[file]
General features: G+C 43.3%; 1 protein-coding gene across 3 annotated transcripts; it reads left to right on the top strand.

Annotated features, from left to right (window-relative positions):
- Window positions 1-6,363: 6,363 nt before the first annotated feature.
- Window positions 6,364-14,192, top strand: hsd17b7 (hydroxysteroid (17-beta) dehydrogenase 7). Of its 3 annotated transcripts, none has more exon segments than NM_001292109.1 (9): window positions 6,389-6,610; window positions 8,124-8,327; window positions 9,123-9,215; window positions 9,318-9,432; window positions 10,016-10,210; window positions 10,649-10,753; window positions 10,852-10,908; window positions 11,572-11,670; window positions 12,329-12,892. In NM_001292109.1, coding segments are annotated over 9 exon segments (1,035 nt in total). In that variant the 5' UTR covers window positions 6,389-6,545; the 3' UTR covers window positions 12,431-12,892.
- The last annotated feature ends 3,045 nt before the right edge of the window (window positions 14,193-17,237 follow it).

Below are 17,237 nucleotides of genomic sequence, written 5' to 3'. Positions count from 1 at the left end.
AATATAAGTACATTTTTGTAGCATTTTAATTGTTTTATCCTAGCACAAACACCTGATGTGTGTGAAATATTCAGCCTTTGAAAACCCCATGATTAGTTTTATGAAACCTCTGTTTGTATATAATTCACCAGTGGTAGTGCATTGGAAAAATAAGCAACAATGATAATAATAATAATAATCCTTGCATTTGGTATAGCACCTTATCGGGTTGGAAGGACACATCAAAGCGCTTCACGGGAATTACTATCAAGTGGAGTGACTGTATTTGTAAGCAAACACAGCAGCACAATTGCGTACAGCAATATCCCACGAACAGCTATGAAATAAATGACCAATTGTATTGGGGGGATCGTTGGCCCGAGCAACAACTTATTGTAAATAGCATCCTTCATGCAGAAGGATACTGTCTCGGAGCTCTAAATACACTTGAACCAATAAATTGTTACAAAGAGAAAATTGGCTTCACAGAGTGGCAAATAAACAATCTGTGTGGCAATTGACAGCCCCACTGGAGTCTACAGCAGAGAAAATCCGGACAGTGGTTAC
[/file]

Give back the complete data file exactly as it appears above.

General features: G+C 43.3%; 1 protein-coding gene across 3 annotated transcripts; it reads left to right on the top strand.

Annotated features, from left to right (window-relative positions):
- Window positions 1-6,363: 6,363 nt before the first annotated feature.
- Window positions 6,364-14,192, top strand: hsd17b7 (hydroxysteroid (17-beta) dehydrogenase 7). Of its 3 annotated transcripts, none has more exon segments than NM_001292109.1 (9): window positions 6,389-6,610; window positions 8,124-8,327; window positions 9,123-9,215; window positions 9,318-9,432; window positions 10,016-10,210; window positions 10,649-10,753; window positions 10,852-10,908; window positions 11,572-11,670; window positions 12,329-12,892. In NM_001292109.1, coding segments are annotated over 9 exon segments (1,035 nt in total). In that variant the 5' UTR covers window positions 6,389-6,545; the 3' UTR covers window positions 12,431-12,892.
- The last annotated feature ends 3,045 nt before the right edge of the window (window positions 14,193-17,237 follow it).

Below are 17,237 nucleotides of genomic sequence, written 5' to 3'. Positions count from 1 at the left end.
AATATAAGTACATTTTTGTAGCATTTTAATTGTTTTATCCTAGCACAAACACCTGATGTGTGTGAAATATTCAGCCTTTGAAAACCCCATGATTAGTTTTATGAAACCTCTGTTTGTATATAATTCACCAGTGGTAGTGCATTGGAAAAATAAGCAACAATGATAATAATAATAATAATCCTTGCATTTGGTATAGCACCTTATCGGGTTGGAAGGACACATCAAAGCGCTTCACGGGAATTACTATCAAGTGGAGTGACTGTATTTGTAAGCAAACACAGCAGCACAATTGCGTACAGCAATATCCCACGAACAGCTATGAAATAAATGACCAATTGTATTGGGGGGATCGTTGGCCCGAGCAACAACTTATTGTAAATAGCATCCTTCATGCAGAAGGATACTGTCTCGGAGCTCTAAATACACTTGAACCAATAAATTGTTACAAAGAGAAAATTGGCTTCACAGAGTGGCAAATAAACAATCTGTGTGGCAATTGACAGCCCCACTGGAGTCTACAGCAGAGAAAATCCGGACAGTGGTTAC